Rambert: The Castaways (Salford)
Dave Cunningham enjoys the sheer variety of moves in Rambert's latest production at the Lowry.
You really couldn't ask for a more varied programme of dance. The latest line-up from The Rambert Dance Company includes a revival of one of their seminal ballets and a world premiere.
Director Ann Whitley's revival of Nijinsky's L'Apres-midi d'un faune is fascinating. Debussy's lush score and Sid Ellen's discrete lighting, which suggests the encroaching twilight, enhance the strong sense of loss in the dance.
Dane Hurst interprets the Faun less as an animal and more as an alien presence. His movements are incredibly disciplined; rather than flowing and organic they are stiff with a rigid stance, his head bobbling in a birdlike manner. Only the occasional exaggerated step suggests the primal nature of the Faun. It is a remarkable display of controlled passion.
In contrast, Mark Baldwin's What Wild Ecstasy offers cacophony instead of lyricism, sensual movement rather than controlled dancing, and bright colours replacing pastel shades. The company perform a twisting sinewy dance, but Baldwin tries too hard to squeeze in as much as possible, making the ballet visually confusing. It takes place underneath three bloody great big wasps and ends in a cascade of balls (no, really).
Appropriately for a dance celebrating the endurance of monuments, Tim Rushton's choreography for Monolith evokes a strong sense of reverence - even worship. Rushton emphasises the importance of striking and holding poses, while the unified movement of the company and their solemn dark clothing creates a tribal feel. Peteris Vasks's simple piano and fiddle based score helps build the strong atmosphere of the dance.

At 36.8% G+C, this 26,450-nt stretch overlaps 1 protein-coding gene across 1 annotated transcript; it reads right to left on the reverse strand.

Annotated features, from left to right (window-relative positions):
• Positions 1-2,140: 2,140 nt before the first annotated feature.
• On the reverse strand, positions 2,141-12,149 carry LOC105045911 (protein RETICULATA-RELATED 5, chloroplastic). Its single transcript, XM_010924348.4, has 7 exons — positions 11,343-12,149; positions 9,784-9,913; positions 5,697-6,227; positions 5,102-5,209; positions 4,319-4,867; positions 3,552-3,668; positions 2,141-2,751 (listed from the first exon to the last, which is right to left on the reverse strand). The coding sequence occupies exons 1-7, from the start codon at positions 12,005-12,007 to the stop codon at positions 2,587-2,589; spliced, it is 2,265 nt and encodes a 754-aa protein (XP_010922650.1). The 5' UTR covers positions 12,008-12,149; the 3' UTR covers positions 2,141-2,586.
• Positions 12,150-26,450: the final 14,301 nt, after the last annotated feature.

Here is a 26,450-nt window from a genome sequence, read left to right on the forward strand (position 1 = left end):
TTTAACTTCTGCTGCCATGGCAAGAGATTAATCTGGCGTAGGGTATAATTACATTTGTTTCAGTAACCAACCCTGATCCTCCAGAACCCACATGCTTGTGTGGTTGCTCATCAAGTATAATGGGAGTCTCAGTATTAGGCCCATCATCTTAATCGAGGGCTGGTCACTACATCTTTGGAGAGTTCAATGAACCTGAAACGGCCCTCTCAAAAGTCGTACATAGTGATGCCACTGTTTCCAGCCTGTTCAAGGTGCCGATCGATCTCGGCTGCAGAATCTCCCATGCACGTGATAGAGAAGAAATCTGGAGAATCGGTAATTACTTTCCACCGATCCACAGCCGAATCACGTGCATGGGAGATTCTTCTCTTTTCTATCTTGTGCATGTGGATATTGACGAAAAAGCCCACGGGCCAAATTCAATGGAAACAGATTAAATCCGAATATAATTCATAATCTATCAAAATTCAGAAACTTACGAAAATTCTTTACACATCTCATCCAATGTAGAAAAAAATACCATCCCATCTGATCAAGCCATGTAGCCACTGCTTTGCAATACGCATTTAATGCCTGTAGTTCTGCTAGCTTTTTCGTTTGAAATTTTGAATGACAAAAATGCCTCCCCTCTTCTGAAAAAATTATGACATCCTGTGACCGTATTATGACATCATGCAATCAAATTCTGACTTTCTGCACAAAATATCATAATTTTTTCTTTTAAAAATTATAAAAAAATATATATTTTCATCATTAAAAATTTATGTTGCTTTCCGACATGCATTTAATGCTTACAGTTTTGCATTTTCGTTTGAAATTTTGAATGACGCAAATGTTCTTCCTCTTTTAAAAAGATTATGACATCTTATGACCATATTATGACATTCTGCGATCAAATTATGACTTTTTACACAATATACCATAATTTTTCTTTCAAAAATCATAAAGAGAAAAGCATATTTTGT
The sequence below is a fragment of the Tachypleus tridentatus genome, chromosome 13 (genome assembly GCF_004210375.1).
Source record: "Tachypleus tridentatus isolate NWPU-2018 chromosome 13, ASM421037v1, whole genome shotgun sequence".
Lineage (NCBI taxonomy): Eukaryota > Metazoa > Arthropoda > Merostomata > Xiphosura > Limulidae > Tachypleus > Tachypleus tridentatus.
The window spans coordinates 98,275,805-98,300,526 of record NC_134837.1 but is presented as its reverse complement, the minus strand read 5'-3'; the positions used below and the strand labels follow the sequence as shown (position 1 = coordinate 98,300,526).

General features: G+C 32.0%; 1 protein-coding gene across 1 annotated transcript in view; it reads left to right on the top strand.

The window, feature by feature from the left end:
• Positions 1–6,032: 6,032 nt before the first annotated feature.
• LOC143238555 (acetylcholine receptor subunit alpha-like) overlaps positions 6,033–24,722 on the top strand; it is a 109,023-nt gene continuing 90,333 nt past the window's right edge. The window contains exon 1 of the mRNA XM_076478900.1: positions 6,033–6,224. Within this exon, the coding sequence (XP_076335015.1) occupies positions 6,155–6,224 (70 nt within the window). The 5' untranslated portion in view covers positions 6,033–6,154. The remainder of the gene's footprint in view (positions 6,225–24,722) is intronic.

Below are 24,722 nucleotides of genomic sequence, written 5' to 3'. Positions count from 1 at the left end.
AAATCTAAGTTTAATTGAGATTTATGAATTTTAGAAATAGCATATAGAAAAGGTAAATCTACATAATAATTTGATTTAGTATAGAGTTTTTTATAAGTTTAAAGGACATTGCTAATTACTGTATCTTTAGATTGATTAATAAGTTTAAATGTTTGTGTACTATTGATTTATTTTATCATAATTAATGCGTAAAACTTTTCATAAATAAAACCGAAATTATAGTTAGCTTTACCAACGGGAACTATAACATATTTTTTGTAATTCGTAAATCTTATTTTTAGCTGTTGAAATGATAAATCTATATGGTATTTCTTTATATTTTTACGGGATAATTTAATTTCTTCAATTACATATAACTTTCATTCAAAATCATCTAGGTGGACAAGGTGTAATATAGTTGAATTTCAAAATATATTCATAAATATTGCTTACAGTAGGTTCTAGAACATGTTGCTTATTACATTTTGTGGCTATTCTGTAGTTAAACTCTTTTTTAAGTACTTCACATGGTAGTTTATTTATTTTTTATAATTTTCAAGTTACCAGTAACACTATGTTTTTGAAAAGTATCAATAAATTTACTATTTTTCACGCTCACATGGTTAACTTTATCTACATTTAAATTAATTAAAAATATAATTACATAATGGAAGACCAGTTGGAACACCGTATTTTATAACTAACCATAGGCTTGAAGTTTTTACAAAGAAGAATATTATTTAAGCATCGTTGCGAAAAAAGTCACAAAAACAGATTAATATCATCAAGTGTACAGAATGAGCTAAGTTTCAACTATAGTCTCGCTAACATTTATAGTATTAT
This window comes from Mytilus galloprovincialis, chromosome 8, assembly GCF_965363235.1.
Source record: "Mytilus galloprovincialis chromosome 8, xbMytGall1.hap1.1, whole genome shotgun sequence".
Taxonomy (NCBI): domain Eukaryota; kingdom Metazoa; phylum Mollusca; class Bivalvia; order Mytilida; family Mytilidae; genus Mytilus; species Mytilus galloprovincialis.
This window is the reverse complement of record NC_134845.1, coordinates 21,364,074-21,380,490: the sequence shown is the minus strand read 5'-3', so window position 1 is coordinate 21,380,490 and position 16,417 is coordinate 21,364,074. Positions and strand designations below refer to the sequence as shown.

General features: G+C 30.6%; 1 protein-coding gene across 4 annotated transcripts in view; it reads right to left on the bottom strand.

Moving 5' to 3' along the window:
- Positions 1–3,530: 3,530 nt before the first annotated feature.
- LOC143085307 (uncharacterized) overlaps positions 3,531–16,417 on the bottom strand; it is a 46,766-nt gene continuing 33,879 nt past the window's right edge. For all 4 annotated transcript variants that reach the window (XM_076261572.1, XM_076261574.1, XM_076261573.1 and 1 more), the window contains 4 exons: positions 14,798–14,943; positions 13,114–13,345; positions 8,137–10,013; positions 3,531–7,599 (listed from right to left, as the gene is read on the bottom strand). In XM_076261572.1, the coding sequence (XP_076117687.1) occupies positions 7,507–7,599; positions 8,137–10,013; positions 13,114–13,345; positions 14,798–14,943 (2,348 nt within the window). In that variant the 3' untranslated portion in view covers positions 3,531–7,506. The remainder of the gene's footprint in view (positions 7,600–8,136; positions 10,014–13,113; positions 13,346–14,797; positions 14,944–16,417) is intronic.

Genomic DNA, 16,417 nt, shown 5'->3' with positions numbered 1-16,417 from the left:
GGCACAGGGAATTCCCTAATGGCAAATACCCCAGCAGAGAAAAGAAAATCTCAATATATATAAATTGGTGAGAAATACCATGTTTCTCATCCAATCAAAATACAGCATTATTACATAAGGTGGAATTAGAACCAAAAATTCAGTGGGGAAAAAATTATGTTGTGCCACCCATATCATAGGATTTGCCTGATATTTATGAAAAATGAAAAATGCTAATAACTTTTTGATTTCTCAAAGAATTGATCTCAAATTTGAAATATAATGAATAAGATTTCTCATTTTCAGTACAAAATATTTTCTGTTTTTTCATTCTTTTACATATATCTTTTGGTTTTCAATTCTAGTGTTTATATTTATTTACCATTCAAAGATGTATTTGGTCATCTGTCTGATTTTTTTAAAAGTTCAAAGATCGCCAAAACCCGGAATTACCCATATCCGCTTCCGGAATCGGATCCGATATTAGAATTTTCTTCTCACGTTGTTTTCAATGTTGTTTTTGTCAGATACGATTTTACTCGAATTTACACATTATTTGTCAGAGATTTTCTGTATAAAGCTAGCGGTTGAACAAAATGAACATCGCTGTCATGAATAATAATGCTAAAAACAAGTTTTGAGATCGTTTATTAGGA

The Castways closes the show in crowd-pleasing style. Working on the principle that "hell is other people"m choreographer Barak Marshall traps a disparate range of characters (abandoned bride, shy lovers and bitches) in an enclosed space.
Marshall utilises techniques that might be frowned on by purists (such as a spoken narrative) but the result is so imaginative and satisfying no one would object. The dance merges styles from across the globe (Russian, Italian and Indian) and a mash-up of music including music hall, show tunes and pop.
Combined with an exuberant and compelling performance from the company, the outcome is sheer enjoyment. In a fine touch, the audience becomes involved in the ballet, with the final dance taking place with the house lights up.
In a thoughtful gesture, the Rambert's performance at The Lowry is dedicated to the theatre's late artistic director, Robert Robson.
- Dave Cunningham